Home > The Last Star (The 5th Wave #3)(6)

The Last Star (The 5th Wave #3)(6)
Author: Rick Yancey

Outside on the porch it’s cold as hell because spring refuses to come. Spring is never coming because extinction events piss it off. Or the Others have engineered another Ice Age just because they can, because why settle for doomed humans when you can have cold, starving, and miserable doomed humans? So much more satisfying that way.

He was leaning on the railing to take the weight off his bad ankle, the rifle nestled in the crook of his arm, wearing his uniform of a wrinkled plaid shirt and skinny jeans. His face lit up when he saw me banging open the screen door. His eyes drank me in. Oh, the Evanness of it all, how he gulps down my presence like a guy stumbling upon an oasis in the desert.

I slapped him.

“Why did you just hit me?” he asked, after racking ten thousand years’ worth of alien wisdom for the answer.

“Do you know why I’m wet?” I asked.

He shook his head. “Why are you wet?”

“I was giving my baby brother a bath. Why was I giving him a bath?”

“Because he was dirty?”

“For the same reason I spent a week cleaning up this dump after we moved in.” She may have been a supercharged, technologically enhanced alien-human hybrid with the looks of a Norwegian ice princess and the heart to match, but Grace was a terrible housekeeper. Dust piled in every corner like snowdrifts, mold growing on top of mold, a kitchen that would make a hoarder blush. “Because that’s what human beings do, Evan. We don’t live in filth. We bathe. We wash our hair and we brush our teeth and we shave off unwanted hair—”

“Sam needs to shave?” Trying to be funny.

Dumb idea.

“Shut up! I’m talking. When I talk, you don’t talk. When you talk, I don’t talk. That’s another thing humans do. They treat each other with respect. Respect, Evan.”

He nodded somberly. “Respect,” he echoed—which made me even angrier. He was handling me.

“It’s all about respect. Being clean and not stinking like a pig is about respect.”

“Pigs don’t stink.”

“Shut. Up.”

“Well, I grew up on a farm, that’s all.”

I shook my head. “Oh no, that isn’t all. That isn’t half of all. The part of you I slapped didn’t grow up on any goddamned farm.”

He left his rifle leaning against the railing and limped over to the swing. He sat. He gazed off into the middle distance. “It isn’t my fault Sam needed a bath.”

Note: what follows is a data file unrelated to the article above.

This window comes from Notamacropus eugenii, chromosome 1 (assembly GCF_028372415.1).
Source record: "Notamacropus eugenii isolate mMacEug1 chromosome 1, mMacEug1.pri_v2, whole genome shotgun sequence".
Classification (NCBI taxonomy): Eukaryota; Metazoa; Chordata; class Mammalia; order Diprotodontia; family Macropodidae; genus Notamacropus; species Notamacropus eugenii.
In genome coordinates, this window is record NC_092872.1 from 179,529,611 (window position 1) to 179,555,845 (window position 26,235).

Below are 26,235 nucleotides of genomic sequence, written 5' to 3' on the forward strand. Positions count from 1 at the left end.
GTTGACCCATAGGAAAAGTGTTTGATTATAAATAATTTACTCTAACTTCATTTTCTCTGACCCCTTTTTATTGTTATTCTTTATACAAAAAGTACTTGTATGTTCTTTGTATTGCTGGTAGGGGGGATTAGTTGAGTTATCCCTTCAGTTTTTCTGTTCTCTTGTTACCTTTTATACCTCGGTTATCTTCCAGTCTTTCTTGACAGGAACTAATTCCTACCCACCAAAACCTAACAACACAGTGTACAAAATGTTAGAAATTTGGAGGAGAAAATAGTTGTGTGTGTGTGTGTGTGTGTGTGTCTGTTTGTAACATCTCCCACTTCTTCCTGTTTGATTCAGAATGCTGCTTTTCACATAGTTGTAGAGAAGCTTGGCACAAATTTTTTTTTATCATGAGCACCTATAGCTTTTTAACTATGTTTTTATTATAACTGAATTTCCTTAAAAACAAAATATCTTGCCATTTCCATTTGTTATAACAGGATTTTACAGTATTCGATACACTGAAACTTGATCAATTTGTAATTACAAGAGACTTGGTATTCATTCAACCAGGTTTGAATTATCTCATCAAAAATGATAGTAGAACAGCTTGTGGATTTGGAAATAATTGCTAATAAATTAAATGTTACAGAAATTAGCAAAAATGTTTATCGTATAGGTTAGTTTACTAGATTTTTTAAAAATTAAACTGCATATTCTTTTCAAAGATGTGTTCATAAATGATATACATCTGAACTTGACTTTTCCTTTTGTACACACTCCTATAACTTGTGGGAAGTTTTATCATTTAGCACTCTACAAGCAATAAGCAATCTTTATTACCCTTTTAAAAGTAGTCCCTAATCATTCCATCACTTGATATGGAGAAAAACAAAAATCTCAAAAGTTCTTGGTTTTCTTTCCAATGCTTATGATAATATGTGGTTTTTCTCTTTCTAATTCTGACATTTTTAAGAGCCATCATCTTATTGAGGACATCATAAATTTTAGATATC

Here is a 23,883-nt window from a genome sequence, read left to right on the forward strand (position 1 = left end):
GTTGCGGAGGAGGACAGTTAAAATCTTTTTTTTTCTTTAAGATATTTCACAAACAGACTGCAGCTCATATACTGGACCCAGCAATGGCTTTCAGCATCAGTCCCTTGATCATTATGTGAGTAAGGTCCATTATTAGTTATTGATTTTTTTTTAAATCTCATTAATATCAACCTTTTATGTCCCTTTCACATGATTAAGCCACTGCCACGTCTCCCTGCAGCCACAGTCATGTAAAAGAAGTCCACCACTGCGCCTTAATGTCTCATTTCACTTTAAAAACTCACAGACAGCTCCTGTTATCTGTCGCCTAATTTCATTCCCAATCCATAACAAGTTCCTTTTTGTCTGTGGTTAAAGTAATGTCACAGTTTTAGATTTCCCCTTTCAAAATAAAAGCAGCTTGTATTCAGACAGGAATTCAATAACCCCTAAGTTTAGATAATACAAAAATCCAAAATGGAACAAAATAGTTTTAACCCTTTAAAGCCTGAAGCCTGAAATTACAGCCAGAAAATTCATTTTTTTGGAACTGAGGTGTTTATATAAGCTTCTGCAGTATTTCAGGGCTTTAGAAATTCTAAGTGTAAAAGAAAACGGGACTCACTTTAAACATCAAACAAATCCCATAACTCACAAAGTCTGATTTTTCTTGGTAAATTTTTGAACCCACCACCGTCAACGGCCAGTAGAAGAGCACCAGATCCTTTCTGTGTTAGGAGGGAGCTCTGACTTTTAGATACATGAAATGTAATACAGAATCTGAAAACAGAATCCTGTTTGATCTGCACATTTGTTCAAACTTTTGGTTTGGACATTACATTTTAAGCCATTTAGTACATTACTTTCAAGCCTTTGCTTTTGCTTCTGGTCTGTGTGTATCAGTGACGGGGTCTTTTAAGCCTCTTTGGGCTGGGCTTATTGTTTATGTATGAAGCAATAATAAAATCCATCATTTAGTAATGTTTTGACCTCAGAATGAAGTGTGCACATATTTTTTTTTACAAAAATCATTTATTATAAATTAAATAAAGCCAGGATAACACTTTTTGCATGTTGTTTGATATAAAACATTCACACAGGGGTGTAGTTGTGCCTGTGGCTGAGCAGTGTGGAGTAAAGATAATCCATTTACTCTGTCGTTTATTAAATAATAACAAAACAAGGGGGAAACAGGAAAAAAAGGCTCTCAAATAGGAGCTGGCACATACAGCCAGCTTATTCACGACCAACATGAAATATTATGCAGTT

“Of course it’s your fault. All of this is your fault.”

He looked at me, and his tone was controlled. “Cassie, I think you should go back inside now.”

“What, before you lose your temper? Oh, please lose it for once. I would love to see what that looks like.”

“You’re cold.”

“No, I’m not.” As I realized how badly I was shaking, standing in front of him in my wet clothes. Icy water dripped down the back of my neck and traced a path down my spine. I folded my arms over my chest and willed my (freshly brushed, very clean) teeth to stop chattering.

“Sam’s forgotten his ABCs,” I informed him.

He stared at me for a long four seconds. “I’m sorry, what?”

“His ABCs. You know, the alphabet, you intergalactic swineherd.”

“Well.” His eyes wandered from my face to the empty road across from the empty yard that stretched toward empty horizons over which there were more empty roads and woods and fields and towns and cities, the world one big hollowed-out gourd, a slop bucket of emptiness. Emptied by things like him, the whatever-he-was before he inserted himself into a human body like a hand up a puppet’s ass.

He leaned forward and shrugged out of his jacket, the same stupid bowling jacket he showed up in at the old hotel (The Urbana Pinheads), and held it out.


Maybe I shouldn’t have taken it. I mean, the pattern kept repeating itself: I’m cold, he warms me. I’m hurt, he heals me. I’m hungry, he feeds me. I’m down, he picks me up. I’m like the hole at the beach that keeps filling up with water.

I’m not a big person; the jacket engulfed me. And the warmth from his body, that, too. It steadied me—not necessarily the fact that the warmth came from his body, just the warmth itself.

“Another thing human beings do is learn their alphabets,” I said. “So they can read. So they can learn things. Things like history and math and science and practically everything else you can name, including the really important things like art and culture and faith and why things happen and why other things don’t and why anything even exists in the first place.”

My voice broke. Uninvited, there’s that image again, of my father pulling a red wagon loaded with books after the 3rd Wave and his lecture about preserving knowledge and rebuilding civilization once that pesky little alien problem was disposed of. God, how sad, how pitiful: a balding, bent-shouldered man shuffling down deserted streets with a wagonload of scavenged library books behind him. While others looted canned goods and weapons and hardware to fortify their homes against marauders, my father decided the wisest course of action was to hoard reading material.

“He can learn them again,” Evan tried. “You can teach him.”

It took everything in me not to give him another smack. There was a time when I thought I was the last living person on Earth, which made me all of humanity. Evan isn’t the only one who owes an unpayable debt. I’m humanity, he’s them, and after what they’ve done to us, humanity should break every bone in their bodies.

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